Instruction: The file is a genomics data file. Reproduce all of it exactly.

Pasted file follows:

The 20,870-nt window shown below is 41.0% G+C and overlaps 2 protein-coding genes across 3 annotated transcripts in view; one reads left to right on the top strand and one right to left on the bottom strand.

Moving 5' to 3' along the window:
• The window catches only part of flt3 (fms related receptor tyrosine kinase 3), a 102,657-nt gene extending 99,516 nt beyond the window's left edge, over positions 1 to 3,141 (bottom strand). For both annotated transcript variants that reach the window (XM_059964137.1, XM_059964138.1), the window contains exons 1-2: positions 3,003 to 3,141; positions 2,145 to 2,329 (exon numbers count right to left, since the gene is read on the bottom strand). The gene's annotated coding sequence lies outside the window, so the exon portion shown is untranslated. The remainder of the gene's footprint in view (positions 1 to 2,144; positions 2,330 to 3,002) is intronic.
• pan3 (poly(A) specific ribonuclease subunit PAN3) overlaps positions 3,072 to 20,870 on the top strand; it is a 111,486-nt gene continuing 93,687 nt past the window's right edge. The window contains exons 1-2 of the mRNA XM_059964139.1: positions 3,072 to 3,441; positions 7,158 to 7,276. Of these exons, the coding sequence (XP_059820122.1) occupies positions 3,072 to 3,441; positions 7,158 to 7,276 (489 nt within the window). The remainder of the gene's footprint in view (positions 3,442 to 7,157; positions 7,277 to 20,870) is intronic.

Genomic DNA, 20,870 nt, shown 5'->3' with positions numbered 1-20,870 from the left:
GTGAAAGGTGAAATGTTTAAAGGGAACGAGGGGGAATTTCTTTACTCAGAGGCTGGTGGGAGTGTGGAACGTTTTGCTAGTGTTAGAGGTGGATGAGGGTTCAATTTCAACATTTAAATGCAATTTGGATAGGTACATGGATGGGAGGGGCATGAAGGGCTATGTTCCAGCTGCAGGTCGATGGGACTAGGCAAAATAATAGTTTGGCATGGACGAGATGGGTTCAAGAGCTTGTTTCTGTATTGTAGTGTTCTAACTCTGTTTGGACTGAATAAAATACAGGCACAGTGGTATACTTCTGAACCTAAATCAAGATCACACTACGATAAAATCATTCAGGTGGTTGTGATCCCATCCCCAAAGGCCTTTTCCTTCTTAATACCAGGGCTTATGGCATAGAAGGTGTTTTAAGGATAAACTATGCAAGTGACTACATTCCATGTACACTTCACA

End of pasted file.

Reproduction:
The 20,870-nt window shown below is 41.0% G+C and overlaps 2 protein-coding genes across 3 annotated transcripts in view; one reads left to right on the top strand and one right to left on the bottom strand.

Moving 5' to 3' along the window:
• The window catches only part of flt3 (fms related receptor tyrosine kinase 3), a 102,657-nt gene extending 99,516 nt beyond the window's left edge, over positions 1 to 3,141 (bottom strand). For both annotated transcript variants that reach the window (XM_059964137.1, XM_059964138.1), the window contains exons 1-2: positions 3,003 to 3,141; positions 2,145 to 2,329 (exon numbers count right to left, since the gene is read on the bottom strand). The gene's annotated coding sequence lies outside the window, so the exon portion shown is untranslated. The remainder of the gene's footprint in view (positions 1 to 2,144; positions 2,330 to 3,002) is intronic.
• pan3 (poly(A) specific ribonuclease subunit PAN3) overlaps positions 3,072 to 20,870 on the top strand; it is a 111,486-nt gene continuing 93,687 nt past the window's right edge. The window contains exons 1-2 of the mRNA XM_059964139.1: positions 3,072 to 3,441; positions 7,158 to 7,276. Of these exons, the coding sequence (XP_059820122.1) occupies positions 3,072 to 3,441; positions 7,158 to 7,276 (489 nt within the window). The remainder of the gene's footprint in view (positions 3,442 to 7,157; positions 7,277 to 20,870) is intronic.

Genomic DNA, 20,870 nt, shown 5'->3' with positions numbered 1-20,870 from the left:
GTGAAAGGTGAAATGTTTAAAGGGAACGAGGGGGAATTTCTTTACTCAGAGGCTGGTGGGAGTGTGGAACGTTTTGCTAGTGTTAGAGGTGGATGAGGGTTCAATTTCAACATTTAAATGCAATTTGGATAGGTACATGGATGGGAGGGGCATGAAGGGCTATGTTCCAGCTGCAGGTCGATGGGACTAGGCAAAATAATAGTTTGGCATGGACGAGATGGGTTCAAGAGCTTGTTTCTGTATTGTAGTGTTCTAACTCTGTTTGGACTGAATAAAATACAGGCACAGTGGTATACTTCTGAACCTAAATCAAGATCACACTACGATAAAATCATTCAGGTGGTTGTGATCCCATCCCCAAAGGCCTTTTCCTTCTTAATACCAGGGCTTATGGCATAGAAGGTGTTTTAAGGATAAACTATGCAAGTGACTACATTCCATGTACACTTCACA